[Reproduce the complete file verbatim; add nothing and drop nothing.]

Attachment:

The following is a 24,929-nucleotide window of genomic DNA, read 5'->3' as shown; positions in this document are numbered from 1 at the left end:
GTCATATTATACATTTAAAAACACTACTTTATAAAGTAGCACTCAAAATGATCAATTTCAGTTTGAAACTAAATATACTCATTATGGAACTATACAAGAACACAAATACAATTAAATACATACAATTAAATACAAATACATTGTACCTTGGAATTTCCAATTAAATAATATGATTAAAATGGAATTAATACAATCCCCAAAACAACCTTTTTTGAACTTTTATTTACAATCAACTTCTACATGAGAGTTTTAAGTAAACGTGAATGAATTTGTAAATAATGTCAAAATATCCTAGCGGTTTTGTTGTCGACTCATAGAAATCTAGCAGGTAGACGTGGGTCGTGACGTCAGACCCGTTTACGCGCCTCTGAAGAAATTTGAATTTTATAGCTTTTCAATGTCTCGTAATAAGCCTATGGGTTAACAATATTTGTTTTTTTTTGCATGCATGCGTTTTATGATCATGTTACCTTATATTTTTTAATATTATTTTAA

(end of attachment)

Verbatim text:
The following is a 24,929-nucleotide window of genomic DNA, read 5'->3' as shown; positions in this document are numbered from 1 at the left end:
GTCATATTATACATTTAAAAACACTACTTTATAAAGTAGCACTCAAAATGATCAATTTCAGTTTGAAACTAAATATACTCATTATGGAACTATACAAGAACACAAATACAATTAAATACATACAATTAAATACAAATACATTGTACCTTGGAATTTCCAATTAAATAATATGATTAAAATGGAATTAATACAATCCCCAAAACAACCTTTTTTGAACTTTTATTTACAATCAACTTCTACATGAGAGTTTTAAGTAAACGTGAATGAATTTGTAAATAATGTCAAAATATCCTAGCGGTTTTGTTGTCGACTCATAGAAATCTAGCAGGTAGACGTGGGTCGTGACGTCAGACCCGTTTACGCGCCTCTGAAGAAATTTGAATTTTATAGCTTTTCAATGTCTCGTAATAAGCCTATGGGTTAACAATATTTGTTTTTTTTTGCATGCATGCGTTTTATGATCATGTTACCTTATATTTTTTAATATTATTTTAA